Originally appeared on Grimy Goods.
The Echo has hosted North Carolina indie rockers Elvis Depressedly many times, and that’s just in the past two years. They returned for a sold-out show on Wednesday night, on a summer tour with Teen Suicide and Nicole Dollanganger to support the California Dreamin’ EP they released in June. The Echo became a DIY heaven.
Dollanganger opened the night with crisp, booming guitars and a loud crowd to match. The house filled up as soon as she stepped onto the stage, everyone clearly as excited or possibly moreso than they were for either of the two headliners. Dollanganger’s sound is perhaps closer to the emo side of the spectrum of DIY bands than I would have liked, but can’t blame a girl for doing her thing; she did more than warm up the crowd, convincing me that she was actually the third headliner, and not an opener as she was billed.
As for the two main acts, Teen Suicide took the stage first after Nicole Dollanganger. The bassist was curiously front and center while the lead singer and backup vocals flanked him on either side. Their set was hardcore, assaulting the speakers and my eardrums with the noise that was created from playing a few guitars and drums at max volume and max speed. If they played longer shows, Teen Suicide could probably rival the lengthy setlists from even The Ramones, who of course based their entire discography on songs that are under three minutes long.
By the end of their set, most of the audience had squeezed itself into the ten feet or so directly in front of the stage, creating a solid mass of people thrashing to the music. I don’t attend many DIY punk performances at the Echo, but I have been subjected to the mosh pit before. During their performance about a year ago, Ought briefly stopped playing to tell people to be careful- but to be fair, that sort of rough housing doesn’t quite fit the Ought brand of thoughtful heavy art rock. But Teen Suicide could give a damn. Their lead singer mumbled through his audience small talk, with empty appreciation and tangible self-loathing sounding more like a Seinfeld skit.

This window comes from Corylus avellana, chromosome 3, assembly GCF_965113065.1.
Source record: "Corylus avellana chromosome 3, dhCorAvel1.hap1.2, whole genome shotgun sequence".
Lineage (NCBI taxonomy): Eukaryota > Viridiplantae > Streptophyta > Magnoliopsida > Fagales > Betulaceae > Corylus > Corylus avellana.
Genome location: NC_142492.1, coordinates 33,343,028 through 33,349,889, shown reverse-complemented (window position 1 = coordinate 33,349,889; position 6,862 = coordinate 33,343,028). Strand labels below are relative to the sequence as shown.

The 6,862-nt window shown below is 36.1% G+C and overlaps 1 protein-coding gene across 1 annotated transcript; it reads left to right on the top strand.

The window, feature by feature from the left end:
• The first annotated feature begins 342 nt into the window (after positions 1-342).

I was very much looking forward to the final act, which would take us to a tamer side of DIY. Before Elvis Depressedly came out, I noticed that they sent out a cute little tweet reading: “hi I’m high.” When they took their places, lead vocalist Mathew Lee Cothran went up to his mic to ask us how we were doing, slurring his words. The whole night he kept engaging us, clearly enjoying his time onstage and completely shattering my image of the sad rock duo that their name and music had implied. That’s my mistake for never having seen them live before.
Elvis Depressedly took the untethered energy of Teen Suicide’s performance and channeled it into a coherent set of slowcore, which sometimes did still get pretty loud. With a crowd as riled up as this one was, it made sense to hear them turn some tracks screamo. For their encore, they came out to do a rowdy rendition of “rock n roll,” and finished the night strong. Everyone had so much fun that I’m not sure the title Elvis Depressedly even still applies.
Elvis Depressedly continue their joint tour with Teen Suicide and Nicole Dollanganger along the west coast; get your tickets at summertimeinhell.org.